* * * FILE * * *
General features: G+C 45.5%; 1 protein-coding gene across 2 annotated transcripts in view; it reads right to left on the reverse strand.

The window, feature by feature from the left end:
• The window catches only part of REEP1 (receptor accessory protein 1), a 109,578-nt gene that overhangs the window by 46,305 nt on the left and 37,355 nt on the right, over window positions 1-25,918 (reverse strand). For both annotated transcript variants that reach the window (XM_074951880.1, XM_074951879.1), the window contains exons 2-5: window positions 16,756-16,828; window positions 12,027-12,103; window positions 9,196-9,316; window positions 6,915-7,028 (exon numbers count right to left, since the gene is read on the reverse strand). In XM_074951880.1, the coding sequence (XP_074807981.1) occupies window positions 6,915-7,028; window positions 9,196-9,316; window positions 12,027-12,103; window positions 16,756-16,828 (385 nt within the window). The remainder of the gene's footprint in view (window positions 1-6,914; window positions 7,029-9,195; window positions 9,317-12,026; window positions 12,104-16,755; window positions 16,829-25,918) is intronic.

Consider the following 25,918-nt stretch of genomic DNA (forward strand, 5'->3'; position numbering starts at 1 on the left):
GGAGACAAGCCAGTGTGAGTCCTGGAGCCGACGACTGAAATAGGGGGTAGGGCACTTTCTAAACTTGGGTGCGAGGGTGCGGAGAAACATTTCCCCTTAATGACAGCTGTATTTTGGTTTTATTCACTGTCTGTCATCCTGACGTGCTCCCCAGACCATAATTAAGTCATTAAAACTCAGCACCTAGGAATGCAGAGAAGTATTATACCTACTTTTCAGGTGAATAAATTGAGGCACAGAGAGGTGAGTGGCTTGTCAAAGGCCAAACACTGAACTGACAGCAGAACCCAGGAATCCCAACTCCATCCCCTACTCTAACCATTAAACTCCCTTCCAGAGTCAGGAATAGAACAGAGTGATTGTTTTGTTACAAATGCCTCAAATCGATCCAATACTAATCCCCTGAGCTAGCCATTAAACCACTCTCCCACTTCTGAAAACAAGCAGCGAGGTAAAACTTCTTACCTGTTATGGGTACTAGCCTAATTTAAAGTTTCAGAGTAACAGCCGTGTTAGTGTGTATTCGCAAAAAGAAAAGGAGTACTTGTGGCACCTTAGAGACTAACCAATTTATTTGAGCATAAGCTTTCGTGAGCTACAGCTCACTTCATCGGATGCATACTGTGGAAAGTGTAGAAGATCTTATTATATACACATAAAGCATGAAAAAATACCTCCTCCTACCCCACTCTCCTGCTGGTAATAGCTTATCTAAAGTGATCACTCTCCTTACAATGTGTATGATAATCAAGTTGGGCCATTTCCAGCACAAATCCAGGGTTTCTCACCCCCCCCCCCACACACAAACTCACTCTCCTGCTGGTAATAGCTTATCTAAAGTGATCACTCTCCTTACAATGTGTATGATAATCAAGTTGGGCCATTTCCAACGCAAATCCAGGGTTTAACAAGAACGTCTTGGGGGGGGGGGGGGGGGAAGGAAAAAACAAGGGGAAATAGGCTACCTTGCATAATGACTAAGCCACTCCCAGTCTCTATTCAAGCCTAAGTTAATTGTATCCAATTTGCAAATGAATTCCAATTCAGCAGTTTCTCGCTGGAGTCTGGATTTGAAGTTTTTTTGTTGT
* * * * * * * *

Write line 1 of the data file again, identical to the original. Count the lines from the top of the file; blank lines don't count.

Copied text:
General features: G+C 45.5%; 1 protein-coding gene across 2 annotated transcripts in view; it reads right to left on the reverse strand.